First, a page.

Tuesday, 21 February 2012

WeirdGear - Aurora review

On first hearing “Aurora” and glancing briefly through the press release there are a number of influences and emotions that become apparent. Compared, not unreasonably, to early Human League and Depeche Mode, as well as more predictable comparisons to Kraftwerk, Formed in 1994 WeirdGear are a live analogue synthesiser trio from Essex, featuring Paul Barlow on bass, synthesisers and vocals, Lee Maher on drums, synthesisers and vocals and Paul Wolfe on drums, effects and soundscapes.

From the opening phrases of “Heat of the Middaysun” there is a palpable sense of nostalgia for a time when purely electronic driven music was in its infancy, and spoke to a generation of people of a promising future in the way music could be conceived and performed. Simple lines of pure electricity weave in and around the vocal lines, and the ominous repetition which featured so heavily in those early pioneering pieces, compliments these tunes, rather than detracting from their eccentricity. The heavily distorted voice, as used on “Coffee Girl”, and so reminiscent of a time when the technique was widely used, is totally apposite to the overall mood. “Game”, “Germs”, “Osaka Knights” and “Holding On” are reminiscent of murky, cloudy “alternative” discos of the early to mid 1980’s. yet are danceable in their own right in a contemporary setting. Whereas tracks such as “Wals” and “Rocket Ranger” bring to mind ghostly images and memories of mid 1970’s music for schools programmes or low budget science fiction television. The use of analogue equipment throughout gives the album a warmth and humanity which can often be sadly lacking in an era of digitally encoded sound.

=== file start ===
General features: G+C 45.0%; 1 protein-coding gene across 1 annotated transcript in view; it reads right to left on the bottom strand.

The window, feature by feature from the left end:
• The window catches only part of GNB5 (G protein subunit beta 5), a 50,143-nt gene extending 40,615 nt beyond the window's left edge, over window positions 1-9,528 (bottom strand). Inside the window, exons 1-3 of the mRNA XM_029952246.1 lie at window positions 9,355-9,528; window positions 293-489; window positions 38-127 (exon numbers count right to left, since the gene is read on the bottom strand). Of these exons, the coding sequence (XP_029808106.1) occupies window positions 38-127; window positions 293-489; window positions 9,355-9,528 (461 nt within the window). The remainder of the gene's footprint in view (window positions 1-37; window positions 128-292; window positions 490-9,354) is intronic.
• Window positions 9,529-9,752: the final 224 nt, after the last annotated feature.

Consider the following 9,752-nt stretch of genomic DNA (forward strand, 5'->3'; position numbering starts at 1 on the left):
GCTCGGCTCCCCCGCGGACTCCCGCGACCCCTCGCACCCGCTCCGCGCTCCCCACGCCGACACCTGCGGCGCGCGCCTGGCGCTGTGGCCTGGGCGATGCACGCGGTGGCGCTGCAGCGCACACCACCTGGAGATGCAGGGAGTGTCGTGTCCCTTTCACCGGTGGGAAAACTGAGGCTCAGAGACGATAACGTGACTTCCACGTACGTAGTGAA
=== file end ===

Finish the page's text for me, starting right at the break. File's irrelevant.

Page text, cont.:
In his 1993 work “Spectres of Marx” Jacques Derrida described a philosophy of history he referred to as hauntology, which suggested the present exists only with respect to the ghosts of the past. Aurora essentially bears this out in that it is capable of evoking a culture long forgotten by many. It could be argued that music made in this way, however, is retrospective and dependent upon the listener’s nostalgia. At a time in the history of music however, when we have access to a myriad of influences both in terms of culture and time, sounds that are being produced by bands such as WeirdGear are a gentle reminder of how the future of music was once viewed.

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